President Les Boucher

Vice President Jim Lumby

Secretary Treasure Ray Morris

Finance Committee Ran Jupp, J. Lumby, G. Hutcheson, C. Booth, C. Ego

Auditors J. Nickolas & H.G. Mulhern


For the 1943 winter, the town gave the Curling Club 3 ½ time slots a week. Tuesday Evening and Thursday afternoon and Thursday evening (3:00 pm & 5:00 pm) and every other Wednesday evening. Since the arena had natural ice, the curling seasons typically began as late as early in January.


In December of 1943, the club held a meeting and elected the 1944 Board.

Honorary President Stephen Furniss M.P.

Honorary Vice Presidents: J. Frank Kelly, M.P.P; Mayor H.E. Rice; Col D.M. Grant K.C.; J.W. White; W.C. Blackburn 

President Les Boucher, Vice President Jas Lumby, Secretary Treasure Ray Morris


The 1944 Board adopted the new "Draw" system as used by the historic Hamilton Thistle Club. Also reported to the members was a summary of plans for the new, long awaited rink. The club now has the plans for an up to date Curling rink to be built on the Main Street property after the war. The location is considered ideal allowing the Hanes house, the future Curling Club House to be shared with the nearby Huntsville Club, Lawn Bowling Club and Tennis Club. The December 23, 1943 Forrester reports "This, of course, is a proposal for the future."

The 1944 Huntsville Curling Club had 80 members making scheduling the teams into the allocated times a concern.


In December 1945, the war had ended and soldiers were returning home to Huntsville. The 1946 Board was elected.

President Les Boucher, Vice President Roland Tipper, Secretary Treasurer Ray Morris

Chaplain Rev. Frank Milligan

In addition to the Board, eight committees were formed:

Executive Committee Peter Braund, Wilf Bice, George Hutcheson

Finance Committee Charles Booth, Charles Grig, Art Hutcheson

Membership Committee Wilf Beely, Sid Avery, Wilf Bice

Ice and Rink Committee Pat Brothers, Bill Markle, Harold Robinson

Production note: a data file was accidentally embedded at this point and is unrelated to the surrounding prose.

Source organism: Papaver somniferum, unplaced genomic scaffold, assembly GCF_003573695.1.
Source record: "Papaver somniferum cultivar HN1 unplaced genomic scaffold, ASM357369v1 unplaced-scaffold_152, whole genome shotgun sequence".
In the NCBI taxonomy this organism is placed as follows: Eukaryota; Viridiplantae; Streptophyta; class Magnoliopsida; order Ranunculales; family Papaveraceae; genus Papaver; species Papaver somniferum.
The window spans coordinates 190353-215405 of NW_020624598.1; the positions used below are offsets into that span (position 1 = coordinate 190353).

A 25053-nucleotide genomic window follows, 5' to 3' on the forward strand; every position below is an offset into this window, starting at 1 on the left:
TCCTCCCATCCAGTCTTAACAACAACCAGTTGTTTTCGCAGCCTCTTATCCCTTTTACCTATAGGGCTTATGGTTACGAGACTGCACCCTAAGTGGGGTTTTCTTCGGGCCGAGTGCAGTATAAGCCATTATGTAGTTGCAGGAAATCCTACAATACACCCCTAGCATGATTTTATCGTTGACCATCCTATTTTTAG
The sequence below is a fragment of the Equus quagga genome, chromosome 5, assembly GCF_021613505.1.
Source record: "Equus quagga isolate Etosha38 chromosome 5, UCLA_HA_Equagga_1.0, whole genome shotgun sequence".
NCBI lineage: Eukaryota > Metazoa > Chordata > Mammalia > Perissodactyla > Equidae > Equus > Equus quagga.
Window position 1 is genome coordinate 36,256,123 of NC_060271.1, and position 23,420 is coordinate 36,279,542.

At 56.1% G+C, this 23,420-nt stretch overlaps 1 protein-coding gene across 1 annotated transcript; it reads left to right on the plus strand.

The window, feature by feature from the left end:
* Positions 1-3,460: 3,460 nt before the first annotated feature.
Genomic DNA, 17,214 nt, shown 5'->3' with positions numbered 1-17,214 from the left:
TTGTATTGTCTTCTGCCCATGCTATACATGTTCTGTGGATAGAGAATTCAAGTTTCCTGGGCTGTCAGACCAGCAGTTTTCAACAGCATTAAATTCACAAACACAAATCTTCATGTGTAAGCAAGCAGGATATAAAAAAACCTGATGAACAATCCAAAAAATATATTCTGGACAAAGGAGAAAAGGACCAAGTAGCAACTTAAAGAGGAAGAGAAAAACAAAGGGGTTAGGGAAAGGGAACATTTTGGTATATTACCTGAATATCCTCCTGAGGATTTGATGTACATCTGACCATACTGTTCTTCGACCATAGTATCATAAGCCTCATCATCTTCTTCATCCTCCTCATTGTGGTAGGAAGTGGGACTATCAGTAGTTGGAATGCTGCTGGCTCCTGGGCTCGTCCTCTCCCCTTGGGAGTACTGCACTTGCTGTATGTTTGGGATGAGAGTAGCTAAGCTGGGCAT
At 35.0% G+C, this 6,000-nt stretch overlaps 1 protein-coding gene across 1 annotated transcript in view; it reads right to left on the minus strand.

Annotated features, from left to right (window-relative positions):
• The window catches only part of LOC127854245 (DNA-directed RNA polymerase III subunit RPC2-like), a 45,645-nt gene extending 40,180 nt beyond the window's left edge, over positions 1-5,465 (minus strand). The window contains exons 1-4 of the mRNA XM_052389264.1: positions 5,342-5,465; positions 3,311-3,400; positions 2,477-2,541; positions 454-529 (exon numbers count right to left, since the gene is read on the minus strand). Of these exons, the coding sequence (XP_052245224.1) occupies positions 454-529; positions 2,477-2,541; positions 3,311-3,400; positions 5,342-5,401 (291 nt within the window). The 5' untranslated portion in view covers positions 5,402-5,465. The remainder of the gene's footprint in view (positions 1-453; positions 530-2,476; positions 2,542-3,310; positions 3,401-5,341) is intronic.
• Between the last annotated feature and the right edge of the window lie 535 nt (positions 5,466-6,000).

Bonspiel Committee Gerhart, Pete Braund, Ran Jupp

Rules Committee Allan White, Ernest Ingleby, Charles Ego

Entertainment Committee Bert Horton, Reg Parrott Bruce Galbraith

The 1946 season started on Boxing day 1945 with good ice and a membership of 100. The January 9, 1946 Huntsville Forester reported "The season promises to be a particularly active one. Huntsville has become Curling conscious, and the schedule already prepared and started, has enlivened interest which promises to gain momentum as the season progresses."


At the January 16, 1946 town council meeting the Curling Club was advised, by motion, that Council would welcome action for a new curling rink before next winter as "the Municipal Arena is overcrowded, and it is felt that the youth of the town are not getting the hours they require for skating and hockey."


On March 13, 1947, HCC was in town Council. Messrs Jupp, Boucher and Braund, were seeking cooperation from the town in the selection of a site for the proposed new Curling rink. The Town took no action on the request.


On May 1, 1947, the HCC held its annual banquet. The discussion focused on the proposed new Curling rink. The HCC board invited W.E. McMurray, Secretary of the OCA, and A.R. McConnell, a specialist in "freezing plants" to give the members sound advice on the question of the proposed construction.

"The club did not reach a definite decision but following much discussion, it was agreed that Mr McConnell would prepare relative data on the matter and place it in the hands of the Curling Club Executive, where it would be carefully studied, after which the Club will again be called and a decision reached. It is proposed first, to have the present Arena ice combined with a curling rink to be constructed, and an artificial ice plant be installed to serve both rinks. The second proposal is will be the erection of a separate curling rink. General opinion favors the combined proposal.

In any event, it was made clear that if a decision was made, one way or the other, the probability was that the necessary materials for completion of the rink might delay the project until 1948."


On November 27, 1947 the HCC met at the Council Chambers for the annual meeting to elect the 1947-48 Board.

Honorary President Les Boucher

President Donald Lough